Business Journal: Wisconsin jobs program awaits continued funding

Elvin Montgomery works on injection molding components at Pereles Bros. Inc.

Photo by Scott Paulus for The Business Journal.

Feb. 1, 2013

by Jeff Engel

Funding for a statewide transitional jobs program will sunset at the end of June, but local advocates and state officials would like to continue a version of the program, at least in Milwaukee County.

The Transitional Jobs Demonstration Project was created within the state Department of Children and Families (DCF) through the 2009-11 biennial budget and continued in the 2011-13 budget.

Initially funded through $34 million in federal stimulus dollars, the project is designed to help low-income individuals who are not eligible for W-2 — such as fathers without custody of their children or young adults leaving the foster care system — gain new skills and work experience.

It also has helped the chronically unemployed and those with criminal records earn jobs, local officials said.

The program funds participants’ pay, at minimum wage, for up to six months. It allows employers to test out a worker at virtually no risk or expense, while giving disconnected and marginalized workers a pathway to employment, said Conor Williams, secretary of the Milwaukee Transitional Jobs Collaborative.

The program has served individuals in 38 Wisconsin counties, the lion’s share in the Milwaukee area. Of the 3,980 people statewide who participated in program orientation, 1,780 went on to earn permanent jobs, according to DCF data through December, provided by Williams.

The project is scheduled to end June 30. DCF has proposed a similar program serving solely Milwaukee County for the 2013-15 biennial budget that would apparently fall under the umbrella of Gov. Scott Walker’s Transform Milwaukee initiative.

The Department of Children and Families has requested $3.75 million in state funds for the Transform Milwaukee Jobs Initiative in fiscal 2014 and $5 million in fiscal 2015, according to its budget request submitted in September.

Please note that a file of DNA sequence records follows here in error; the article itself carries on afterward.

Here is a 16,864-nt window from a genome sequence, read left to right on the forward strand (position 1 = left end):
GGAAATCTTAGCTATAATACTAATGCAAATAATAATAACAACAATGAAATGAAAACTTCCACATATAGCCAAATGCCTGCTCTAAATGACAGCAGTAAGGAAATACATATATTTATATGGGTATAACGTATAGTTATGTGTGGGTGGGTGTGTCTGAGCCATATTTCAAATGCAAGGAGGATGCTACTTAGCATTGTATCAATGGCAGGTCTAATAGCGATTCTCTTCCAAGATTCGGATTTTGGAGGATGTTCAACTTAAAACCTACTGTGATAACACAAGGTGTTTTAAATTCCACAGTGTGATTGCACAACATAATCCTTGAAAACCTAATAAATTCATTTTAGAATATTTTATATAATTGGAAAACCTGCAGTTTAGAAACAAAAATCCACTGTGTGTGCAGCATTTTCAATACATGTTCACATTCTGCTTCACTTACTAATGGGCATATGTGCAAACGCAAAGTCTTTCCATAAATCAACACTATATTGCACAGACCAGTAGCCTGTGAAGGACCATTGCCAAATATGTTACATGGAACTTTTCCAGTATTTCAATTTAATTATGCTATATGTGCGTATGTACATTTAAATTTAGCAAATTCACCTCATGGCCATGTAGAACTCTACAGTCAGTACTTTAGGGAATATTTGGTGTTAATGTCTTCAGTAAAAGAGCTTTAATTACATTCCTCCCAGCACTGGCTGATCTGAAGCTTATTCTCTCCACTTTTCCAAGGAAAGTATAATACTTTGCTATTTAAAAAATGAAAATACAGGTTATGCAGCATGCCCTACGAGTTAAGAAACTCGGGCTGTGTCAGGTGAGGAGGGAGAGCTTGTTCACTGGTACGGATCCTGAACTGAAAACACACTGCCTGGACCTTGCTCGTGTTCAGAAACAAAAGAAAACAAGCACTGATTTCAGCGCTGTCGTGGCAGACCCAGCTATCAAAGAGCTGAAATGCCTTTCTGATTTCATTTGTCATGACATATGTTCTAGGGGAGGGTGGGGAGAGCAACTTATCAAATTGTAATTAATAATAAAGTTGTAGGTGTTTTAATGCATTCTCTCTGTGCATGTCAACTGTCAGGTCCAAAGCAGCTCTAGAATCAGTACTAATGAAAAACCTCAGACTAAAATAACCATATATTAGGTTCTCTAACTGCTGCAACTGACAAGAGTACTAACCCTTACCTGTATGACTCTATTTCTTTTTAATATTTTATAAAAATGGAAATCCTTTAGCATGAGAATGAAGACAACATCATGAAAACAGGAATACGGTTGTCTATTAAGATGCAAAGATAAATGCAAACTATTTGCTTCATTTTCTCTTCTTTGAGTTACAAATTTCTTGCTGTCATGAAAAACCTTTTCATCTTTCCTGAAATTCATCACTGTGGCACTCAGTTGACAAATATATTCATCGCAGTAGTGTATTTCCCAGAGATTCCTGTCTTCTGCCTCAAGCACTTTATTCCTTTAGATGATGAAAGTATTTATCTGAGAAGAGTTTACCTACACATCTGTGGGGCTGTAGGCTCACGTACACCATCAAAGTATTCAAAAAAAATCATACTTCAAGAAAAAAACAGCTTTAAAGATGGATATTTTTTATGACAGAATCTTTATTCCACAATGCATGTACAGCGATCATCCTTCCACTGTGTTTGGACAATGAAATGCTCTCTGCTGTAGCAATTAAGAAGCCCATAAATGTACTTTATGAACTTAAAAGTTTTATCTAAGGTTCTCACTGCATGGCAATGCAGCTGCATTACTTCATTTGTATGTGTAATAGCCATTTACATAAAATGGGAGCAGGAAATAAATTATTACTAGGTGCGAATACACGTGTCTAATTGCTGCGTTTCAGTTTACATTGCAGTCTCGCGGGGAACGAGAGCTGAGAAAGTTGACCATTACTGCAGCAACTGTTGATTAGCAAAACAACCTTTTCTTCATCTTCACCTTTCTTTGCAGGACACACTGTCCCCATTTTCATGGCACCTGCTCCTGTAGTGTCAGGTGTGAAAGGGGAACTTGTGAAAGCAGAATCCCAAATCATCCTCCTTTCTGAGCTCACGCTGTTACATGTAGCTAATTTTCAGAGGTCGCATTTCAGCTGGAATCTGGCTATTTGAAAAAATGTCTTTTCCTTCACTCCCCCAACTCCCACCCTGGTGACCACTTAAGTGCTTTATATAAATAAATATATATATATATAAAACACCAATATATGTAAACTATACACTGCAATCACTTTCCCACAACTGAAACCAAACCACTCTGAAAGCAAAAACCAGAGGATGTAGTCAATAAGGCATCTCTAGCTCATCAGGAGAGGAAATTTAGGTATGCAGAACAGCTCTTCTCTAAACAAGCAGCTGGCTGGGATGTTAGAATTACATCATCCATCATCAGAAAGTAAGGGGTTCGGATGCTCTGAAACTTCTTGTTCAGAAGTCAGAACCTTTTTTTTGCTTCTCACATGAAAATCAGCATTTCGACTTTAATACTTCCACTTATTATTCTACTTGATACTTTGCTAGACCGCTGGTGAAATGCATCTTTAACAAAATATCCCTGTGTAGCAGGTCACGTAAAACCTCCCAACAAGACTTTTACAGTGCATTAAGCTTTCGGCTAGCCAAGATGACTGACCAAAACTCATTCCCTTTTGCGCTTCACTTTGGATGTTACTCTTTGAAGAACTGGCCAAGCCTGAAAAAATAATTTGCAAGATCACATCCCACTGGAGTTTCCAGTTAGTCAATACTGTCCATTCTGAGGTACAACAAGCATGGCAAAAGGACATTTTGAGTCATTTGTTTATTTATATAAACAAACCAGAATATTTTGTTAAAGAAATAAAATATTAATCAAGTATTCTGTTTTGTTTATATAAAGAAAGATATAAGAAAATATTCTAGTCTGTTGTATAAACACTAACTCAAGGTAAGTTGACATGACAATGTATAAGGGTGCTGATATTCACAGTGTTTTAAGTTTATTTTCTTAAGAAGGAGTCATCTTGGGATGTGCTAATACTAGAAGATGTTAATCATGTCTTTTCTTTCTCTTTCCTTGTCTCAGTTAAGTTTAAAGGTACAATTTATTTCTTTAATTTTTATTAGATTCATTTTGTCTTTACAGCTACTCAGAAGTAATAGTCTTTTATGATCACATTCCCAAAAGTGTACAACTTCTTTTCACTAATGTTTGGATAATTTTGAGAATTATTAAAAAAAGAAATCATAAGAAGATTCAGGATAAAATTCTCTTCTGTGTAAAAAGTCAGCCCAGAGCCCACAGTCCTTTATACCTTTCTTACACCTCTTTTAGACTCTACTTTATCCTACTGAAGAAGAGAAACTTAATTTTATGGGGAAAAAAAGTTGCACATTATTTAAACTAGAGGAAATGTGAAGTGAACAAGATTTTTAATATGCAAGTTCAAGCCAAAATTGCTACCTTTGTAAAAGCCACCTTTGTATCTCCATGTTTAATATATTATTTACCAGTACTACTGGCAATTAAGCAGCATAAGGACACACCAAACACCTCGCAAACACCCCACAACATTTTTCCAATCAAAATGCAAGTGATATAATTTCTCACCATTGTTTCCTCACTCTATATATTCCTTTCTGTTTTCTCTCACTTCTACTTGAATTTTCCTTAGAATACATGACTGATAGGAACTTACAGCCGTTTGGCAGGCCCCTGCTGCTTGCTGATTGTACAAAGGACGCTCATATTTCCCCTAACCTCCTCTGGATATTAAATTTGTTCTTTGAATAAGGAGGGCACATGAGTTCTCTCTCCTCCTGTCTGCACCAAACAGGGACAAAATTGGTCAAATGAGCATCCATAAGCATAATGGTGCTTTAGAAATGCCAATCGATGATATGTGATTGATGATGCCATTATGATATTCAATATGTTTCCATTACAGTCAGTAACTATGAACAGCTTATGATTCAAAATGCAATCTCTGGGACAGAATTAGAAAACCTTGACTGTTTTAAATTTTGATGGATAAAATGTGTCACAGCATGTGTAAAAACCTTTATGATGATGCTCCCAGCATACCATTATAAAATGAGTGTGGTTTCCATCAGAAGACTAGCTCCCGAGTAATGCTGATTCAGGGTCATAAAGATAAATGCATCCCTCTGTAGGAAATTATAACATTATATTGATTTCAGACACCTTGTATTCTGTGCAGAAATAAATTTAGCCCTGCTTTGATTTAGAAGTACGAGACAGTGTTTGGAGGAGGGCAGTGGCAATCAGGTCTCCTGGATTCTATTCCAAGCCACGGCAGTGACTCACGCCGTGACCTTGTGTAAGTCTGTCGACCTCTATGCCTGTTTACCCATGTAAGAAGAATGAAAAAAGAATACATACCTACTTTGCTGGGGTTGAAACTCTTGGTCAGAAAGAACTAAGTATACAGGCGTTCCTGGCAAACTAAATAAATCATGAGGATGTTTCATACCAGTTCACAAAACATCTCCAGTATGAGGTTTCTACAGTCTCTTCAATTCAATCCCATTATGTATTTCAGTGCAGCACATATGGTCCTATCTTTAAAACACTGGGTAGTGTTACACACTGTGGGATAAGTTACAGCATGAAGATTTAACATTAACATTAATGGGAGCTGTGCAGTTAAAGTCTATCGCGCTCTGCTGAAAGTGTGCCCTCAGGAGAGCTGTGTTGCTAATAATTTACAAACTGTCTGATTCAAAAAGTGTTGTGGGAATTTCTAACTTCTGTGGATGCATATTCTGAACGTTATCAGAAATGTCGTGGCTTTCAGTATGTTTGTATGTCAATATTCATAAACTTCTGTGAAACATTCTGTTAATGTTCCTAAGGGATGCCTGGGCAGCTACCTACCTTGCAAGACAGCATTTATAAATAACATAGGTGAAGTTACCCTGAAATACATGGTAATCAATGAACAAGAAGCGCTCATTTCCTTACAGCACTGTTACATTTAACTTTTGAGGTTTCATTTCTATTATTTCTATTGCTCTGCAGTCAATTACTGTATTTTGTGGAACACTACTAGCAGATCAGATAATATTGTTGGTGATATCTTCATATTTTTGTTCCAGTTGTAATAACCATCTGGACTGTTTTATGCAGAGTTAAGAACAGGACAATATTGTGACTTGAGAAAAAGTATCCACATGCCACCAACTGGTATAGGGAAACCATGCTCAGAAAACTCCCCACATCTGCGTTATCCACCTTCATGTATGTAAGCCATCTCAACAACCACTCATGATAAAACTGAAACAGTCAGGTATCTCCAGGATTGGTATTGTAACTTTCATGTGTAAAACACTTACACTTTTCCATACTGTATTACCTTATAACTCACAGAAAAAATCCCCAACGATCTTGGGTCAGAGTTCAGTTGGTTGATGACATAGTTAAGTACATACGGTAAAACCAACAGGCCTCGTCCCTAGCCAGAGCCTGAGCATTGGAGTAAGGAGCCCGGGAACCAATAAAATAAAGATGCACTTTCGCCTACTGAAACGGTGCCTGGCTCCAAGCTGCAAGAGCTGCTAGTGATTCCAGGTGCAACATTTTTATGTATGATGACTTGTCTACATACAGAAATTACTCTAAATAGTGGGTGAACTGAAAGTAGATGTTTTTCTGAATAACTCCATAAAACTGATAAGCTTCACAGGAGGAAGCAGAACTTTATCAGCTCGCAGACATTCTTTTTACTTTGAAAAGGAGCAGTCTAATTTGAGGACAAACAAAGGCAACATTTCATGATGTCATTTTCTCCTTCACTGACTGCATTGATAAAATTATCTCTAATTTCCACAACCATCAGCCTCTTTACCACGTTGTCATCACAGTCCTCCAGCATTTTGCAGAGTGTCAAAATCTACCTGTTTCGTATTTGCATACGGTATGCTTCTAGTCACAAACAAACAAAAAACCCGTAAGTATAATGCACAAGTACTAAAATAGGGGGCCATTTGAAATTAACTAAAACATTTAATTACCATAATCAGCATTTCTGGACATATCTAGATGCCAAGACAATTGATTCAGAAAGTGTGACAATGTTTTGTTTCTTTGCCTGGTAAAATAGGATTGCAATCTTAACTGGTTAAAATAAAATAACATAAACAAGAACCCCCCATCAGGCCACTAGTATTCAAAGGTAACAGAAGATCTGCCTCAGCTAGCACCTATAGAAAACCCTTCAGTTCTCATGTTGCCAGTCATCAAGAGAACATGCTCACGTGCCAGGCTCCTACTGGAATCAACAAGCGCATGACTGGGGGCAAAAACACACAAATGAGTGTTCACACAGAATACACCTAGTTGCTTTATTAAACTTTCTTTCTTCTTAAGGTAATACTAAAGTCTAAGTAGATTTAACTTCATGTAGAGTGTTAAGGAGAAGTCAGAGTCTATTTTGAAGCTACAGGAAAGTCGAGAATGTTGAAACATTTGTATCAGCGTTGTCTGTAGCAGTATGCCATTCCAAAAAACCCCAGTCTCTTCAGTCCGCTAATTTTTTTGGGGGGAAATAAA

DCF and a Walker spokesman declined to comment, citing Walker’s budget that will be introduced in February.

Walker, in a recent interview, alluded to putting additional money into DCF for the transitional jobs fund as part of his Transform Milwaukee initiative, which was introduced in the heat of the recall election on April 30, 2012.

He wants to spur investment in the 30th Street industrial corridor on Milwaukee’s north side as well as in other targeted areas such as the Menomonee Valley, downtown, the Port of Milwaukee and the area around General Mitchell International Airport.

“One of the other things I want to address is, to get investment in the corridor, we’ve got to address work force issues,” Walker said in an interview with The Business Journal Jan. 29. “If we’ve got a good supply of workers or potential workers who are getting trained in the skills they need, that makes it more attractive not only for our investment but other investments as well.”

But Williams and other local advocates would like to see the transitional jobs program continue statewide and have met with Wisconsin legislators and Walker administration officials, Williams said.

“Any continuation of the program on any level is a real benefit for the people who need it,” said Joanne Coleman, director of human resources at Hentzen Coatings Inc., Milwaukee, which has hired employees through the program. “I would like to see it increase for both Milwaukee and would like to see it reinstated for the state if at all possible.”

Williams said it’s not just an urban issue.

“There’s hidden joblessness and economic distress in rural areas also,” said Williams, who also is an economic policy analyst with Milwaukee-based Community Advocates’ Public Policy Institute. “Many of these individuals, when given the opportunity to work, are very good stewards of that opportunity.”

Fourteen program participants have worked in temporary entry-level jobs at Pereles Bros. Inc., a Milwaukee injection molder, and the company has hired one permanently, said president Ted Muccio. He feels the program is deserving of state funds.

“When I look at the people that did come through, they were very thankful they had an opportunity to get a job and to learn something about manufacturing,” Muccio said. “It’s needed to give people a chance to find out what it takes.”

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